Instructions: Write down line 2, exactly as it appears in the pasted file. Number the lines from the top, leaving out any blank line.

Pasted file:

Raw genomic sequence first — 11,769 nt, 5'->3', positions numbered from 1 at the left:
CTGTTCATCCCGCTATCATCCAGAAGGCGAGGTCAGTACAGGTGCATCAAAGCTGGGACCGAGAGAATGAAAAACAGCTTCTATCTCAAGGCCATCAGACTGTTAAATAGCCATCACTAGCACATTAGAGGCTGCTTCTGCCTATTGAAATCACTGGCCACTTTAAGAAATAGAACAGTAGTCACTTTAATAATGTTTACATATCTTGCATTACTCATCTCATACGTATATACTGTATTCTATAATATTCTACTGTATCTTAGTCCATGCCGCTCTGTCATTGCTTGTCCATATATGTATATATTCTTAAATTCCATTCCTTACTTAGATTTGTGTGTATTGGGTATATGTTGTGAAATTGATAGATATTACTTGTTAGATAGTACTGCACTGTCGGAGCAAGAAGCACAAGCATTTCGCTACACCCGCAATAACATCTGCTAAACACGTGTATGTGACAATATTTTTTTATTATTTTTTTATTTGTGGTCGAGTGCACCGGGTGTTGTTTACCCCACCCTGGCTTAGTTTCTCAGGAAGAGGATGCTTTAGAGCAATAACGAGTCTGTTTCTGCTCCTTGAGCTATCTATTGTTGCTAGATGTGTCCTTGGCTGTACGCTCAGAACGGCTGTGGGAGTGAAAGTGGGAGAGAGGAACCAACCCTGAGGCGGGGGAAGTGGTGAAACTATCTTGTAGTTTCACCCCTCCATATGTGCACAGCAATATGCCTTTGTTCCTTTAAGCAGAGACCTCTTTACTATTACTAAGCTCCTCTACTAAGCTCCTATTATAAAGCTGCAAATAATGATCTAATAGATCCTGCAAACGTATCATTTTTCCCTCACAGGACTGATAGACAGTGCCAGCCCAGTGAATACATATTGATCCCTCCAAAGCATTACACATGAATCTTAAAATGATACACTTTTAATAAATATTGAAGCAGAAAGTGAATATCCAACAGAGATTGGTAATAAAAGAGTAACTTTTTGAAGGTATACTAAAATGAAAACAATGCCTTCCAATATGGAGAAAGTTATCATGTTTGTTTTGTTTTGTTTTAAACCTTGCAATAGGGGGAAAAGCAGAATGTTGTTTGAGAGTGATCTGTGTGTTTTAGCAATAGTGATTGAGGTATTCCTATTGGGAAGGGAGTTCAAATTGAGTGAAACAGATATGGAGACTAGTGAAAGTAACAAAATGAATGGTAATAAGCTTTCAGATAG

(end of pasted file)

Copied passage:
CTGTTCATCCCGCTATCATCCAGAAGGCGAGGTCAGTACAGGTGCATCAAAGCTGGGACCGAGAGAATGAAAAACAGCTTCTATCTCAAGGCCATCAGACTGTTAAATAGCCATCACTAGCACATTAGAGGCTGCTTCTGCCTATTGAAATCACTGGCCACTTTAAGAAATAGAACAGTAGTCACTTTAATAATGTTTACATATCTTGCATTACTCATCTCATACGTATATACTGTATTCTATAATATTCTACTGTATCTTAGTCCATGCCGCTCTGTCATTGCTTGTCCATATATGTATATATTCTTAAATTCCATTCCTTACTTAGATTTGTGTGTATTGGGTATATGTTGTGAAATTGATAGATATTACTTGTTAGATAGTACTGCACTGTCGGAGCAAGAAGCACAAGCATTTCGCTACACCCGCAATAACATCTGCTAAACACGTGTATGTGACAATATTTTTTTATTATTTTTTTATTTGTGGTCGAGTGCACCGGGTGTTGTTTACCCCACCCTGGCTTAGTTTCTCAGGAAGAGGATGCTTTAGAGCAATAACGAGTCTGTTTCTGCTCCTTGAGCTATCTATTGTTGCTAGATGTGTCCTTGGCTGTACGCTCAGAACGGCTGTGGGAGTGAAAGTGGGAGAGAGGAACCAACCCTGAGGCGGGGGAAGTGGTGAAACTATCTTGTAGTTTCACCCCTCCATATGTGCACAGCAATATGCCTTTGTTCCTTTAAGCAGAGACCTCTTTACTATTACTAAGCTCCTCTACTAAGCTCCTATTATAAAGCTGCAAATAATGATCTAATAGATCCTGCAAACGTATCATTTTTCCCTCACAGGACTGATAGACAGTGCCAGCCCAGTGAATACATATTGATCCCTCCAAAGCATTACACATGAATCTTAAAATGATACACTTTTAATAAATATTGAAGCAGAAAGTGAATATCCAACAGAGATTGGTAATAAAAGAGTAACTTTTTGAAGGTATACTAAAATGAAAACAATGCCTTCCAATATGGAGAAAGTTATCATGTTTGTTTTGTTTTGTTTTAAACCTTGCAATAGGGGGAAAAGCAGAATGTTGTTTGAGAGTGATCTGTGTGTTTTAGCAATAGTGATTGAGGTATTCCTATTGGGAAGGGAGTTCAAATTGAGTGAAACAGATATGGAGACTAGTGAAAGTAACAAAATGAATGGTAATAAGCTTTCAGATAG